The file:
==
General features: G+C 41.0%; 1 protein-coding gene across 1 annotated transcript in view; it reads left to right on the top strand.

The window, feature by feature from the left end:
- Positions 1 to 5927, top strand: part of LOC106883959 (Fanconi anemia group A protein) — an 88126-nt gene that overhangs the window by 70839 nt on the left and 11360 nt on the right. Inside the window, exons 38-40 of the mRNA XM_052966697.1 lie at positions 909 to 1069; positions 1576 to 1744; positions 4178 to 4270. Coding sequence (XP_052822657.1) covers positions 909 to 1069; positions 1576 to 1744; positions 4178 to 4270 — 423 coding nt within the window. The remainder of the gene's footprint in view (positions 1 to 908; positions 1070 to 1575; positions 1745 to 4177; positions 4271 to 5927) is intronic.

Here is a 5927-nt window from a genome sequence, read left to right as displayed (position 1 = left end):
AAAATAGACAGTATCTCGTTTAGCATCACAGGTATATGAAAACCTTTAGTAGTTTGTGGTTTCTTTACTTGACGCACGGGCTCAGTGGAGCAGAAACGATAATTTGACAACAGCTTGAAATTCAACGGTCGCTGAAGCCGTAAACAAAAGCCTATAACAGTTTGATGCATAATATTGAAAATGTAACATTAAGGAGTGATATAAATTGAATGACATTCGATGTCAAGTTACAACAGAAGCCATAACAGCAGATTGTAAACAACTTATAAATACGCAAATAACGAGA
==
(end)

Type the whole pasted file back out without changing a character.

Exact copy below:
General features: G+C 41.0%; 1 protein-coding gene across 1 annotated transcript in view; it reads left to right on the top strand.

The window, feature by feature from the left end:
- Positions 1 to 5927, top strand: part of LOC106883959 (Fanconi anemia group A protein) — an 88126-nt gene that overhangs the window by 70839 nt on the left and 11360 nt on the right. Inside the window, exons 38-40 of the mRNA XM_052966697.1 lie at positions 909 to 1069; positions 1576 to 1744; positions 4178 to 4270. Coding sequence (XP_052822657.1) covers positions 909 to 1069; positions 1576 to 1744; positions 4178 to 4270 — 423 coding nt within the window. The remainder of the gene's footprint in view (positions 1 to 908; positions 1070 to 1575; positions 1745 to 4177; positions 4271 to 5927) is intronic.

Here is a 5927-nt window from a genome sequence, read left to right as displayed (position 1 = left end):
AAAATAGACAGTATCTCGTTTAGCATCACAGGTATATGAAAACCTTTAGTAGTTTGTGGTTTCTTTACTTGACGCACGGGCTCAGTGGAGCAGAAACGATAATTTGACAACAGCTTGAAATTCAACGGTCGCTGAAGCCGTAAACAAAAGCCTATAACAGTTTGATGCATAATATTGAAAATGTAACATTAAGGAGTGATATAAATTGAATGACATTCGATGTCAAGTTACAACAGAAGCCATAACAGCAGATTGTAAACAACTTATAAATACGCAAATAACGAGA